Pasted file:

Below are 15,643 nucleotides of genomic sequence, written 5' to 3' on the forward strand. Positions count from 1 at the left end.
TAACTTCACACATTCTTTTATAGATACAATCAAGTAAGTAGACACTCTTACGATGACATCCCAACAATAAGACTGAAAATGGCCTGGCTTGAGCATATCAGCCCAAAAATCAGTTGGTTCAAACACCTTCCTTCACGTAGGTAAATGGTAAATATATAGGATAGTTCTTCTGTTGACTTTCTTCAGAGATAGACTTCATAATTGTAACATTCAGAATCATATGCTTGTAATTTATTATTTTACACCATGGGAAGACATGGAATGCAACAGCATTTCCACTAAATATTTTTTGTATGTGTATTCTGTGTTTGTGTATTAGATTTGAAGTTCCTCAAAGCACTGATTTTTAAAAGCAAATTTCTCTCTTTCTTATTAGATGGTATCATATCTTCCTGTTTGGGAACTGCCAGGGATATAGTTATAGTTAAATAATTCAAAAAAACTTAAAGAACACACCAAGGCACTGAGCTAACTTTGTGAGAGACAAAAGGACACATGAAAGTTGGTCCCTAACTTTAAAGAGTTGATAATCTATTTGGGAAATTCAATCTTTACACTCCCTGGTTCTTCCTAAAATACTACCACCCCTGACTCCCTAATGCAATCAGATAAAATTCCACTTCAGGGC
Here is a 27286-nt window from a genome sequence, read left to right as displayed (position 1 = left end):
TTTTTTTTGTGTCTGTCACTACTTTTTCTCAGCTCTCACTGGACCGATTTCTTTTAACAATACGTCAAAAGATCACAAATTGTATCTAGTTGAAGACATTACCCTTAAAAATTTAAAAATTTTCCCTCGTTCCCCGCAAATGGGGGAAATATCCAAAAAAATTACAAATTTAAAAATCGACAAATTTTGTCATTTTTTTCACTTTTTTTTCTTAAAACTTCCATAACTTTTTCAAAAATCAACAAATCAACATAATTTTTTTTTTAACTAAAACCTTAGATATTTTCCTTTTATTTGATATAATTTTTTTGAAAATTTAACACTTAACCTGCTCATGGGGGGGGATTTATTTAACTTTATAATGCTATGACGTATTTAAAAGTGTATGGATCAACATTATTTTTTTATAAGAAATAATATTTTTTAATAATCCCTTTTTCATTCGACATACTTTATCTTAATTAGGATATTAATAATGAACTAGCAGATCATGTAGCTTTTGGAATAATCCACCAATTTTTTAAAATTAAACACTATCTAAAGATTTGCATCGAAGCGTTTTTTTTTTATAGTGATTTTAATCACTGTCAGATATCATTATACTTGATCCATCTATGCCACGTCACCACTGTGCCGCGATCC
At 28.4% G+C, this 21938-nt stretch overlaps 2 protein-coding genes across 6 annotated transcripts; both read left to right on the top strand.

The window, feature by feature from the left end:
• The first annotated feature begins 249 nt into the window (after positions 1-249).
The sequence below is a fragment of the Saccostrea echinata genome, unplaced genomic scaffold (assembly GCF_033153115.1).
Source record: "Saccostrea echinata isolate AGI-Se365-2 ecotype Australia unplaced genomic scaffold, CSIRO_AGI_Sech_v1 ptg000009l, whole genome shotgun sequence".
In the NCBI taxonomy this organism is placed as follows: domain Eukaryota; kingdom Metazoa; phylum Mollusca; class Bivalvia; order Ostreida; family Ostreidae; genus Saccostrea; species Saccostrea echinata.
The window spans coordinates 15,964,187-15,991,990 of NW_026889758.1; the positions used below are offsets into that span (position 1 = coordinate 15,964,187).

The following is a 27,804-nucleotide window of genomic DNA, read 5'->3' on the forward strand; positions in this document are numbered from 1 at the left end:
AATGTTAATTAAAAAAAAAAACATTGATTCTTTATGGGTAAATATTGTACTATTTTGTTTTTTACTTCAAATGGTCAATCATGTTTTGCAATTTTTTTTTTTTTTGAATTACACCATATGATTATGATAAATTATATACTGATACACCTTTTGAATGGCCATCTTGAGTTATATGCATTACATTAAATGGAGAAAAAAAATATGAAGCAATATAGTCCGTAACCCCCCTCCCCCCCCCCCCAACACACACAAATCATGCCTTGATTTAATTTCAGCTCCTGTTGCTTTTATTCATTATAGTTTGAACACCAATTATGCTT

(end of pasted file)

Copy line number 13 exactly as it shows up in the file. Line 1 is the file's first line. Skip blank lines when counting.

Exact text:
AATGTTAATTAAAAAAAAAAACATTGATTCTTTATGGGTAAATATTGTACTATTTTGTTTTTTACTTCAAATGGTCAATCATGTTTTGCAATTTTTTTTTTTTTTGAATTACACCATATGATTATGATAAATTATATACTGATACACCTTTTGAATGGCCATCTTGAGTTATATGCATTACATTAAATGGAGAAAAAAAATATGAAGCAATATAGTCCGTAACCCCCCTCCCCCCCCCCCCAACACACACAAATCATGCCTTGATTTAATTTCAGCTCCTGTTGCTTTTATTCATTATAGTTTGAACACCAATTATGCTT